The course is split in eight units, each on a specific subject: use of the canvas, atlases, handling input and so on. Good as well.

Each unit is composed of short videos – and when I say short I mean it: never longer than 3 minutes, and often under a minute. Here is the first problem: it is difficult (impossible?) to explain anything of real substance in such a short time, so what you get are small snippet of information without much real meat.

The second problem is that there are not that many videos – the total time of all the videos for an entire unit is in the order of 10-15 minutes. This means that in the entire course you are getting something like a total of a couple hours (at most) of lessons.

Then there are the quizzes! After almost every video you have to complete a quiz. Most of the quiz involve writing some JavaScript code, that is then automatically tested. You write the code directly in the browser.

Writing code in the browser as part of a fairly large project is not that easy, so they ‘dumbed down’ the tests a lot: often you have to write no more that 10 lines of code following comments placed in the code itself (‘Write a loop that does such and such. Insert your code here’). On top of this the automatic tests use fairly simplistic test cases. The result is that the quizzes are an exercise of writing syntactically correct small JavaScript snippets; they do not test if you really understand (or not) what you are supposed to be learning. Finally, often the quiz code does not match the instructions – or even the comments inside the code itself – so you have to guess what is being asked.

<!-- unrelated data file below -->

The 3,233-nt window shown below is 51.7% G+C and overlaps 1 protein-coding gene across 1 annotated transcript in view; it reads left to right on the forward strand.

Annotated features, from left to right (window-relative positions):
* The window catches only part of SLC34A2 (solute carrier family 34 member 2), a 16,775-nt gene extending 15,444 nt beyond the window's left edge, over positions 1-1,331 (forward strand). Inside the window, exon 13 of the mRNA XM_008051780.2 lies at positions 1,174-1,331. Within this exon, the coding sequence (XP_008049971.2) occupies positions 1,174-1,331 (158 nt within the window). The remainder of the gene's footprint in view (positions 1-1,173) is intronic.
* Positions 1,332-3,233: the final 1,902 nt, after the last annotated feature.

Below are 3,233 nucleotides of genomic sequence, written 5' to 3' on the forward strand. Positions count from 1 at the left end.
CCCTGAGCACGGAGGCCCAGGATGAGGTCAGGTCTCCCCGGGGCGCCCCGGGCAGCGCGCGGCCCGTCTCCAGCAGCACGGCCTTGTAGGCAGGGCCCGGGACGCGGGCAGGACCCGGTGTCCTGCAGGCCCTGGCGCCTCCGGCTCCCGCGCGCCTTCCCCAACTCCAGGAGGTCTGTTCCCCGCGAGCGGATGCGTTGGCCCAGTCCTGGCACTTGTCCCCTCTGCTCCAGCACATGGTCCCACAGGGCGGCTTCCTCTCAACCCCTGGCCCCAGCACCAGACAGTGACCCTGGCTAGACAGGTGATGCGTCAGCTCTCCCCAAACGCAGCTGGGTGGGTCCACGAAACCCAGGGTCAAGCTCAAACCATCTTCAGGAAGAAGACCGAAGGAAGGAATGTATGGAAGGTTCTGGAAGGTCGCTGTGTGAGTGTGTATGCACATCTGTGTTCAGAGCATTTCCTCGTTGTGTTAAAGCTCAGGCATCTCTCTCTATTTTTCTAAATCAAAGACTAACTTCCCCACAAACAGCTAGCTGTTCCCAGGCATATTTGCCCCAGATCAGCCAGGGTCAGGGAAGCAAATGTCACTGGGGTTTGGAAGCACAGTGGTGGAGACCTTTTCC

A couple of other things (and then I stop, promise):

There is no explanation of the overall structure of the program, you look at the various pieces in isolation. Makes everything more difficult to follow – and it would have been an interesting subject in its own right.

The code itself look a bit weird, for example there are methods of a class that has a global instance that access directly the global instance instead than the current one:

var TILEDMapClass = Class.extend({
    currMapData: null,

    parseMapJSON: function (mapJSON) {
        gMap.currMapData = JSON.parse(mapJSON)


var gMap = new TILEDMapClass();

No explanation given – but surely looks wrong to me.

As I wrote at the beginning: I stuck with it for some weeks, but in the end I dropped out.

Posted in: Opinion | Programming

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Free as in speech

April 13, 2013 at 12:32 PMMichele Mottini

I don’t completely get the enthusiasm for open source software, to try to understand it better I had a look at the Web site of the Free Software Foundation. I found it…puzzling? objectionable? …crazy? Not sure what’s the right word.

Start with this:

The corporations behind proprietary software will often spy on your activities and restrict you from sharing with others.